In terms of isolating the charger, the positive charger connection goes straight to the pack and negative goes through the contactor so you can isolate the charger and engage it but not connect power to the whole vehicle
Awesome thanks for the explanation ... more rethinking of my pack required! :lol:

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Re: My latest battery build

Post by jonescg » Wed, 16 Oct 2019, 09:57

Also in this instance the team required two points of isolation - a contactor on both terminals - and some means of interrupting the circuit should the BMS warn of a cell out of spec. The negative contactor served this purpose as well. It's an awfully large switch for the ~10 amps it's supposed to be interrupting, but made good use of it. Most of the time chargers come with an Enable line which can be opened by the BMS should a cell exceed 4.2 V. That's what I've done on this latest pack.
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Re: My latest battery build

Post by soyachips » Sun, 20 Oct 2019, 18:00

So I guess the charger realises the pack is no longer connected and stops charging? The charger I have doesn’t come with an enable line so I’m planning on using a relay that has 12V DC on one side and 240V AC on the other to turn off the charger if any cell goes too high. Can you see any issues with this?

I like the way you build your packs using polycarbonate and screws but was wondering if they are strong enough on their own or if they go into a stronger box?

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Re: My latest battery build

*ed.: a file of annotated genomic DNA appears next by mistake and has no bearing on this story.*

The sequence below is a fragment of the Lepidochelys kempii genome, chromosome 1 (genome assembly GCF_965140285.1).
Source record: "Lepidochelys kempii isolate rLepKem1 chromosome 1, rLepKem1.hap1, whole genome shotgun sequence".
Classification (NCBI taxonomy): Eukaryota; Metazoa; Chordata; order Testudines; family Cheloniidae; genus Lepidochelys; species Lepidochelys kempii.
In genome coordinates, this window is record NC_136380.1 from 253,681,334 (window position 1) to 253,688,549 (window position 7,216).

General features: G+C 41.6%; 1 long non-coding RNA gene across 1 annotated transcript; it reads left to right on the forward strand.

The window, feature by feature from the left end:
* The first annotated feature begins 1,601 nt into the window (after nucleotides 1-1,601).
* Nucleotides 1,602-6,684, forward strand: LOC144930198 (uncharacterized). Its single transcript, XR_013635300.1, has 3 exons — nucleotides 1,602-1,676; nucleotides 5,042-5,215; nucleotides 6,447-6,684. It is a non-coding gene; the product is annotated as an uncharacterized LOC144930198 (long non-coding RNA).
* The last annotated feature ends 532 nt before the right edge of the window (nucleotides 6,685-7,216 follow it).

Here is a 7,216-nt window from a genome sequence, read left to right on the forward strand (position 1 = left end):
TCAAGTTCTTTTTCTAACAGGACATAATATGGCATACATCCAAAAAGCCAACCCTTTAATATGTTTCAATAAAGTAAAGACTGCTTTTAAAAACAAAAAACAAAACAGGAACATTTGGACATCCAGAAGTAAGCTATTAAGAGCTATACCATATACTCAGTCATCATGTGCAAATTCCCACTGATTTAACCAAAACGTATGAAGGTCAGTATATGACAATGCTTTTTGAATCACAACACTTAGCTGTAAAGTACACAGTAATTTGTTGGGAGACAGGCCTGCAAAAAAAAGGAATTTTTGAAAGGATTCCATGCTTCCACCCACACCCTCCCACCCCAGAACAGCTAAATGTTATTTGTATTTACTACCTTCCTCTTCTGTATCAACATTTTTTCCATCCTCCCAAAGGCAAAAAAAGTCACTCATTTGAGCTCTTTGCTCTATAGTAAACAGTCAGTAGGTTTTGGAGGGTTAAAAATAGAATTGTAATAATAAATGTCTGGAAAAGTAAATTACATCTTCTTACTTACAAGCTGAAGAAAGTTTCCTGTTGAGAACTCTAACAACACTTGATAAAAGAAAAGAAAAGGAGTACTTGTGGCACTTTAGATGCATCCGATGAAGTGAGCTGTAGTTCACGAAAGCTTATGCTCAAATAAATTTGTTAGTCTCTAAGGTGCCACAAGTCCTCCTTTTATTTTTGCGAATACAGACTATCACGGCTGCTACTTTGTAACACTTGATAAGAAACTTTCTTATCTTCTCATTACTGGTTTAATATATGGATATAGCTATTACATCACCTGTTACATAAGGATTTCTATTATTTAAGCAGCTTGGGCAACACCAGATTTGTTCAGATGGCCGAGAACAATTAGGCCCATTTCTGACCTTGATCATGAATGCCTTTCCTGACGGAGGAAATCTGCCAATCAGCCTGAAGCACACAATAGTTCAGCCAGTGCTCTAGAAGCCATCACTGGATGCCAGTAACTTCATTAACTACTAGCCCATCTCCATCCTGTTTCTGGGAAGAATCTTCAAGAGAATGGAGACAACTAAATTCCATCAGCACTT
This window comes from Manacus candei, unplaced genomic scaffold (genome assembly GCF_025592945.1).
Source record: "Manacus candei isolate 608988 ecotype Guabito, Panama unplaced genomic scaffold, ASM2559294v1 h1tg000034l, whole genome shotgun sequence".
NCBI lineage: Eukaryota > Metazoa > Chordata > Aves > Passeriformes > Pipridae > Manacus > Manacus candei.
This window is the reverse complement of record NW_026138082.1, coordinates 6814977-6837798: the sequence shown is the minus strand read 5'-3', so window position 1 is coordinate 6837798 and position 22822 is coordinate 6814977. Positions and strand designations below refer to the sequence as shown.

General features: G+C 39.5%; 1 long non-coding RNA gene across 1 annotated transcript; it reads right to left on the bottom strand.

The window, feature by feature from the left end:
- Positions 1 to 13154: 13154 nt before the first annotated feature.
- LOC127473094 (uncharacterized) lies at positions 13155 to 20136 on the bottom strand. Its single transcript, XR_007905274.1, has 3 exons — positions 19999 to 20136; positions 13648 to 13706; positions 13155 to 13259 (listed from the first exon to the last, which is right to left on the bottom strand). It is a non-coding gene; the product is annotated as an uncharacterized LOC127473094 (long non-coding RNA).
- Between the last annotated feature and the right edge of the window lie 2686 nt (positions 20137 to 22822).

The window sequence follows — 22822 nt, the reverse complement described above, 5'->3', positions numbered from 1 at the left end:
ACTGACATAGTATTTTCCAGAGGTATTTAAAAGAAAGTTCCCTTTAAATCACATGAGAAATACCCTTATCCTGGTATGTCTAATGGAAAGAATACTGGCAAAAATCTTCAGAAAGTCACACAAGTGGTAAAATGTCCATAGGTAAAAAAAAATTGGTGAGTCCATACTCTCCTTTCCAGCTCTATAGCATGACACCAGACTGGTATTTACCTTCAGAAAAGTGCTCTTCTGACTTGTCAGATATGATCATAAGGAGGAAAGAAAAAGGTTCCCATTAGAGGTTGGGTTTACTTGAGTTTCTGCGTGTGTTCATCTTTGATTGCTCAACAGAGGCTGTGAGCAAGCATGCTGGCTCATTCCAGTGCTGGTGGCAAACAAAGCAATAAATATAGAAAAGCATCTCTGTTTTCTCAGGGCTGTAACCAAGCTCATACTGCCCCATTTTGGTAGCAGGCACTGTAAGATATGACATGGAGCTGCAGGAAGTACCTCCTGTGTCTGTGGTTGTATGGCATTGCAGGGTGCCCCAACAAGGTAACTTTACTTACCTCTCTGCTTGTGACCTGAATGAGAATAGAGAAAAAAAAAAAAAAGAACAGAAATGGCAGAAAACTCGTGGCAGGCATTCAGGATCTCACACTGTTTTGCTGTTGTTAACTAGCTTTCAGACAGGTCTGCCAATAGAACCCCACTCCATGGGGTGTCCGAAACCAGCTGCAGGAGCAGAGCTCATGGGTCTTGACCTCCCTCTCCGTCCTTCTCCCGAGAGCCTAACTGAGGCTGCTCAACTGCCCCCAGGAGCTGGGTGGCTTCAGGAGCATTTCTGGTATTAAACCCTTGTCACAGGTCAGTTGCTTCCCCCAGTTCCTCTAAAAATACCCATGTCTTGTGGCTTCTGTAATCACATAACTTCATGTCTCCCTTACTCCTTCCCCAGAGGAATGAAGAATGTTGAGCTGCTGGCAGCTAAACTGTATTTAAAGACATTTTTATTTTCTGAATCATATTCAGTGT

Post by coulomb » Mon, 21 Oct 2019, 07:49

soyachips wrote:
Sun, 20 Oct 2019, 18:00
The charger I have doesn’t come with an enable line so I’m planning on using a relay that has 12V DC on one side and 240V AC on the other to turn off the charger if any cell goes too high. Can you see any issues with this?
There are those, including myself, who don't like regularly interrupting the input of a power factor corrected power converter like a charger. The AC input, after the rectifier which usually has two diodes conducting hard, goes straight into an inductor, which stores considerable energy in its magnetic field. That energy, which under normal circumstances ends up in the battery being charged, has nowhere to go when the AC input is interrupted. So there are some components, or the contact opening the AC input, that has to absorb the energy of the inductor. These can eventually wear out and cause problems. Many chargers seem to use under-rated components to absorb this energy.

For this reason, I don't like the idea of a timer to turn off the charge after a certain time every charge. In your case, however, it sounds like it will only happen when a cell goes too high in voltage, which might be a few weeks in a row, but not every charge, so it might be acceptable.
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Re: My latest battery build

Post by soyachips » Wed, 30 Oct 2019, 03:38

Thanks @coulomb, I’m using the 72V Satiator charger from Grin Technologies so will check with them if this will be an issue or not. Also need to consider what happens when a cell hits HVC and then drops down as I don’t think the BMS has a latching relay. More food for thought :D